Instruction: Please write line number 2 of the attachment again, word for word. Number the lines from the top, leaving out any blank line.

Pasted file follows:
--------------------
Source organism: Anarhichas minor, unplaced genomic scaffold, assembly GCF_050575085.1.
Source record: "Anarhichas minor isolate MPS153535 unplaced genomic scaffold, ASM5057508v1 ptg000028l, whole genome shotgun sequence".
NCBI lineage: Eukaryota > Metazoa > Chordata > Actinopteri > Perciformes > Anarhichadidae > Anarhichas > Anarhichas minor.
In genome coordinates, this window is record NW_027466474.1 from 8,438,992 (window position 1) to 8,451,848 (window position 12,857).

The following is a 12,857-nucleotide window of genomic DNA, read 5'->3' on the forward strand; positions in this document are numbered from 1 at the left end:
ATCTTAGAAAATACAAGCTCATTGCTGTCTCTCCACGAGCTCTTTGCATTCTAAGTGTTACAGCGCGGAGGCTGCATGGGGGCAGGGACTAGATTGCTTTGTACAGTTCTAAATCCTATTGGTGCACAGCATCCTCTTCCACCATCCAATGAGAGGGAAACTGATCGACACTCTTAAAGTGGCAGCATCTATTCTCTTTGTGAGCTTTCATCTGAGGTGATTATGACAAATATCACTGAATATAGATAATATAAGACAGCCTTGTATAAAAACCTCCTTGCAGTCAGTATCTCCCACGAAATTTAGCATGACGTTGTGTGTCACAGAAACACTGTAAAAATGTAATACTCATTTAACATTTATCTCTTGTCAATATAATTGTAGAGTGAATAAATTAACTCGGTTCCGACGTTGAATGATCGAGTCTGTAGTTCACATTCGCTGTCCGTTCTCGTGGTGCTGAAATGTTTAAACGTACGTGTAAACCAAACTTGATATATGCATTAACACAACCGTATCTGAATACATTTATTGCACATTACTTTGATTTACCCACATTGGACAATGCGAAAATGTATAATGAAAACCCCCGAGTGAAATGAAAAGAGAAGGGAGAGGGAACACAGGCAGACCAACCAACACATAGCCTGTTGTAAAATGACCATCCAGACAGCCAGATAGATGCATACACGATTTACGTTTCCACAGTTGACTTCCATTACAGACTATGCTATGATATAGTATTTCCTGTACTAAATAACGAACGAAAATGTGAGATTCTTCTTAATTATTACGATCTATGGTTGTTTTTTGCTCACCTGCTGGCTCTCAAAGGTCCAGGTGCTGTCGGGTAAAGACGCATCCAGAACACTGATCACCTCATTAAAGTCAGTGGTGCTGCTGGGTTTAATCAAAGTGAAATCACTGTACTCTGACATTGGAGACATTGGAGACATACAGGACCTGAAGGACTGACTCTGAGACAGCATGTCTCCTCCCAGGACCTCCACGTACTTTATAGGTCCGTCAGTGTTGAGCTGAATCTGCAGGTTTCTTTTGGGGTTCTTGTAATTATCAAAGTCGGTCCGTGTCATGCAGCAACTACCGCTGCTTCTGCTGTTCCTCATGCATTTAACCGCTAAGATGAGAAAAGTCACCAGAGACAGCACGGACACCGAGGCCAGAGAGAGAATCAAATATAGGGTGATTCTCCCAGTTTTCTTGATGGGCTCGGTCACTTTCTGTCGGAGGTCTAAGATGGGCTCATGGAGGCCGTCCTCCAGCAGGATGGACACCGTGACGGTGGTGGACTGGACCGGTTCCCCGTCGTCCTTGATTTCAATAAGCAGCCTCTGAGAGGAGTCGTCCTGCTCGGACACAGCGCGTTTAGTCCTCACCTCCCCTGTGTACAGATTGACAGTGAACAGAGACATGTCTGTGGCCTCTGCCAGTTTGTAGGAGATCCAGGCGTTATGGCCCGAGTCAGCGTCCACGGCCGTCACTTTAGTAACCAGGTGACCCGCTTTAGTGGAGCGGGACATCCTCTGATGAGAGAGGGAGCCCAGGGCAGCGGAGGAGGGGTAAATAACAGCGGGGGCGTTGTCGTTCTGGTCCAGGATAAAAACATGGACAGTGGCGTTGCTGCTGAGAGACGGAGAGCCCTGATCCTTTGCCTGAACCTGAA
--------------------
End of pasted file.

Source record: "Anarhichas minor isolate MPS153535 unplaced genomic scaffold, ASM5057508v1 ptg000028l, whole genome shotgun sequence".